US Forces in Libya: Less Ships, More Planes

Officials Tout Reduction in Ships as Sign War Is 'Scaling Back'

The Obama Administration has been touting a planned reduction in the number of ships involved in the Libyan War as both a sign that the war is going well and that it is being scaled back, but indications are that it is really a transition to a more aggressive style of war.

That’s because as the handful of ships are being taken out of the force, yet more warplanes are being added in. Though the initial salvo was largely ship-based missiles, the war has since transitioned to air strikes from the planes.

The Pentagon confirmed as much on Friday, saying that the plan is to escalate the number of attacks in urban areas across Libya, using air power and in particular helicopter gunships. The move comes as the no-fly zone continues uncontested, and the administration looks for new goals to tack on to the war.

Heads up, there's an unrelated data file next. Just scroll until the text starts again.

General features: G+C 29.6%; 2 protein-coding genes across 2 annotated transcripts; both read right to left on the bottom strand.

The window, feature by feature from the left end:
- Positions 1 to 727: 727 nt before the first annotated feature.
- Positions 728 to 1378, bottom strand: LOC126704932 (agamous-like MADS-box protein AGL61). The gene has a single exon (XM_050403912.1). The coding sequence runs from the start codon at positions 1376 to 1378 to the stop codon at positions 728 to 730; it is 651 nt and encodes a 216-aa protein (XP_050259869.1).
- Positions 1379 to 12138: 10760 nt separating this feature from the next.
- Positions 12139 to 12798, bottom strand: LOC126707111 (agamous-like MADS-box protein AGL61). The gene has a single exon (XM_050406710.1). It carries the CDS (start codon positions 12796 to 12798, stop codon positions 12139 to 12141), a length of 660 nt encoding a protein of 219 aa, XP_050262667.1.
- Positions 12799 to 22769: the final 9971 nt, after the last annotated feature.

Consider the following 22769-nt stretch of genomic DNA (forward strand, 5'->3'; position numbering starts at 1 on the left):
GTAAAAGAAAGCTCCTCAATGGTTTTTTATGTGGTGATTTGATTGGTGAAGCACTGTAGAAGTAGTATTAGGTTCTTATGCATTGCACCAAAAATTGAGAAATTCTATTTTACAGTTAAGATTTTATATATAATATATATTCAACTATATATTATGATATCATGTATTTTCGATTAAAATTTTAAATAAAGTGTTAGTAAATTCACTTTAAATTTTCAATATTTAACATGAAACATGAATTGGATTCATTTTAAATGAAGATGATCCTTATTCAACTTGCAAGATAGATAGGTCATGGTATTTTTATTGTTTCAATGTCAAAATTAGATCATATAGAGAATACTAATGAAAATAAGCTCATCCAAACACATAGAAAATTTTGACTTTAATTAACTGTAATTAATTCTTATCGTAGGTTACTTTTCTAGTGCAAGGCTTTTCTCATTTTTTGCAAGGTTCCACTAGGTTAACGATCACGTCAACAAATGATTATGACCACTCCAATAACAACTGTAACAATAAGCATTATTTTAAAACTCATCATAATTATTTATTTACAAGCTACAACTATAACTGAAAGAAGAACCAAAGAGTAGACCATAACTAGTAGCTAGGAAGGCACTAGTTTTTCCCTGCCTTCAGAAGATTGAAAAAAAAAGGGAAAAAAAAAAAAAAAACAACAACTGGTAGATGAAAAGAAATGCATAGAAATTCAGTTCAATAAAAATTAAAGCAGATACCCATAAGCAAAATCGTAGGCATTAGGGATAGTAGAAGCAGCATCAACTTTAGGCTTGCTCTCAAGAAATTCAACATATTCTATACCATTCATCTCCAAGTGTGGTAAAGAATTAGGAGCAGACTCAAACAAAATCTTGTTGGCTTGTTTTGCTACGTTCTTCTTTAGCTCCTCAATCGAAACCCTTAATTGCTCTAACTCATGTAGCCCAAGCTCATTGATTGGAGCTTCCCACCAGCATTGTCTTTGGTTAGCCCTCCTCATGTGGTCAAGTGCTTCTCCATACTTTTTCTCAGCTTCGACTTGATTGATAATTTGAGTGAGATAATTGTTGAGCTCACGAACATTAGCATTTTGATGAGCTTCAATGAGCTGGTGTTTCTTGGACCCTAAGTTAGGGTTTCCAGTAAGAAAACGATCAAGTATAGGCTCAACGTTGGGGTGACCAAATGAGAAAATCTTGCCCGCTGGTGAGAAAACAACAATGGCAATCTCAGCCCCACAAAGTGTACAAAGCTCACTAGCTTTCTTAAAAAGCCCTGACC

The twin shifts in power put the Obama Administration in a familiar position, with the ability to claim either escalation or descalation, depending on the audience they are talking to. It will be interesting to see which take the president uses in his Monday speech.

Author: Jason Ditz

Jason Ditz is Senior Editor for He has 20 years of experience in foreign policy research and his work has appeared in The American Conservative, Responsible Statecraft, Forbes, Toronto Star, Minneapolis Star-Tribune, Providence Journal, Washington Times, and the Detroit Free Press.